From Publishers Weekly
Professor Xargle, a green space-being, gives comedic (if sometimes misguided) insight into the functions of human babies; PW praised the "clever and original" writing. Ages 4-7.
Copyright 1994 Reed Business Information, Inc.
From School Library Journal
Grade 2-3-- A wickedly funny lecture on "Earthlets" (babies) is delivered by Professor Xargle to an amphitheatre of green, five-eyed, tentacled space creatures. Earthlets, he says, "are patted and squeezed after drinking their milk so they won't explode. . . They often leak. When they do they can be pinned into a white cloth or sealed in soft paper with tape." And so goes this anthropological, alien's eye view of babies. When the lesson ends Professor Xargle and class don human disguises and embark on a field trip, by spaceship, to Planet Earth. Ross' bright watercolors are zany and sophisticated, making the most of Willis' wry observations. His pudgy babies find themselves covered in "mash" (baby food), sprinkled with "dust" (baby powder), and rocked to sleep in a "beddy-bye" (cradle). Despite its picture book format, this title may work best in the fiction collection, as a quick read for second and third graders. Laughs abound when one considers the odd way in which we might look to objective observers. The macabre Twilight Zone ending adds to the fun. --Gail C. Ross, Baltimore County Public Library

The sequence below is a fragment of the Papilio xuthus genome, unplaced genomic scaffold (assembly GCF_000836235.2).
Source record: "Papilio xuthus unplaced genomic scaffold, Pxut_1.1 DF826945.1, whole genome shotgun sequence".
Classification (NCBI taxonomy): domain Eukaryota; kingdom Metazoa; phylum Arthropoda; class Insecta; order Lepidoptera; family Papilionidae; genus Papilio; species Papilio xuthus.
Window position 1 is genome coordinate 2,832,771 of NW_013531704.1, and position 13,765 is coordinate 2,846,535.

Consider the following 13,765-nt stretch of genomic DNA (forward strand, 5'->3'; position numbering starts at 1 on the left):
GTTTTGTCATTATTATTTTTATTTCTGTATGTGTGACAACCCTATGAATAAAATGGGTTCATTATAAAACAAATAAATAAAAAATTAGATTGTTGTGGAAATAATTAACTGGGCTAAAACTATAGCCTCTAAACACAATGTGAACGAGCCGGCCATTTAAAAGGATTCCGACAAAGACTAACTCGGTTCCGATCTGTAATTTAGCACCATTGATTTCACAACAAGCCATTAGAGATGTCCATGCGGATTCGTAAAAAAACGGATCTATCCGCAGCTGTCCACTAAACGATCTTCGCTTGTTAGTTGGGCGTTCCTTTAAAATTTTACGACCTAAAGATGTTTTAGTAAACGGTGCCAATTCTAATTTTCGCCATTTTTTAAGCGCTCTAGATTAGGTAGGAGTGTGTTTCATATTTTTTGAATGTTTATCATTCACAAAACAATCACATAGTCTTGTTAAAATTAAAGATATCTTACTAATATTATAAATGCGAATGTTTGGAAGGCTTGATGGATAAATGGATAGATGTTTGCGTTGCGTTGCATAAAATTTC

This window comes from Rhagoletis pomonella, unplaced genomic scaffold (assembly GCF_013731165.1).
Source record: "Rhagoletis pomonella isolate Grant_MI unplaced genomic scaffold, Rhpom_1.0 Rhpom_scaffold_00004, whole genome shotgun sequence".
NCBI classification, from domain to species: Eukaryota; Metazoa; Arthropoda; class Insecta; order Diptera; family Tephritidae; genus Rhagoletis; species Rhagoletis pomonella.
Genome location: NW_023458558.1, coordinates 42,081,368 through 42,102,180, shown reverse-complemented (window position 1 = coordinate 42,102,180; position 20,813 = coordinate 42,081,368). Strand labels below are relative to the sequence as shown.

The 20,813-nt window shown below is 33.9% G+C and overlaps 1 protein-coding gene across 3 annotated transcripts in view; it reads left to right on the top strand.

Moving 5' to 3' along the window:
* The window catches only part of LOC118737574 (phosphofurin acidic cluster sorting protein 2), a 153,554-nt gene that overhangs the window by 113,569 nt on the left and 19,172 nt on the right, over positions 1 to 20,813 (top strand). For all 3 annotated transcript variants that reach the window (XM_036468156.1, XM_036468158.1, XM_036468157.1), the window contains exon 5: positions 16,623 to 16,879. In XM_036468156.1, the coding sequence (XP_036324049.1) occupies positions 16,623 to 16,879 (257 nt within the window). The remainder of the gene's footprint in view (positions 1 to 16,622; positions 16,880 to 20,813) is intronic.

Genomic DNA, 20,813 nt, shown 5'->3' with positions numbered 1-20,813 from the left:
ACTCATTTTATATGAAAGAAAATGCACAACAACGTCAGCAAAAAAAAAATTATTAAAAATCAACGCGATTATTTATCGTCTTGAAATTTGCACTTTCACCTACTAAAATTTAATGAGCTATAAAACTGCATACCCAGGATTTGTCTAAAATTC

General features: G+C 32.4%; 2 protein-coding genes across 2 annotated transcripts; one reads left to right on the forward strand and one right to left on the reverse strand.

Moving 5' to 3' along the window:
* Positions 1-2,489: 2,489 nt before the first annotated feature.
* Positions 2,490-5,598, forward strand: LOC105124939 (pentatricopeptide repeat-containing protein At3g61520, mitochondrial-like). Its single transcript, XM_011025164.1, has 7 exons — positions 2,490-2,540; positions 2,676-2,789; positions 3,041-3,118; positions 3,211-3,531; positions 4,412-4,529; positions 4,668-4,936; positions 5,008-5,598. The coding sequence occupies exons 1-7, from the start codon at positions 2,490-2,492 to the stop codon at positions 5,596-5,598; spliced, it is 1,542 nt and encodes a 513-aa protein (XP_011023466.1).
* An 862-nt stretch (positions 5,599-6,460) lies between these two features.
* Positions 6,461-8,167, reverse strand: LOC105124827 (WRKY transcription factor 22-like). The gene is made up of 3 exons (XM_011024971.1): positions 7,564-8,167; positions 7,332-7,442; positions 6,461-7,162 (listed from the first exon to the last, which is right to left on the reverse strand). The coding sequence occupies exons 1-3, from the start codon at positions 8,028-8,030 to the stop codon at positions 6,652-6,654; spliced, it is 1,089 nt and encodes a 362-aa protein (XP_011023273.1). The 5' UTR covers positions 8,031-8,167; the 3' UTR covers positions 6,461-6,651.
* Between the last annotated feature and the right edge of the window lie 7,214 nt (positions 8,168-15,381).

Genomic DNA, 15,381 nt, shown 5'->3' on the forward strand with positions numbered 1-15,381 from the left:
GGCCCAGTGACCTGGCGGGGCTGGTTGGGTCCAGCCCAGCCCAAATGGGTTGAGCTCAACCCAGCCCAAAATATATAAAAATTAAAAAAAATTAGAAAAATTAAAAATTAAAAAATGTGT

Copyright 1989 Reed Business Information, Inc.
--This text refers to an out of print or unavailable edition of this title.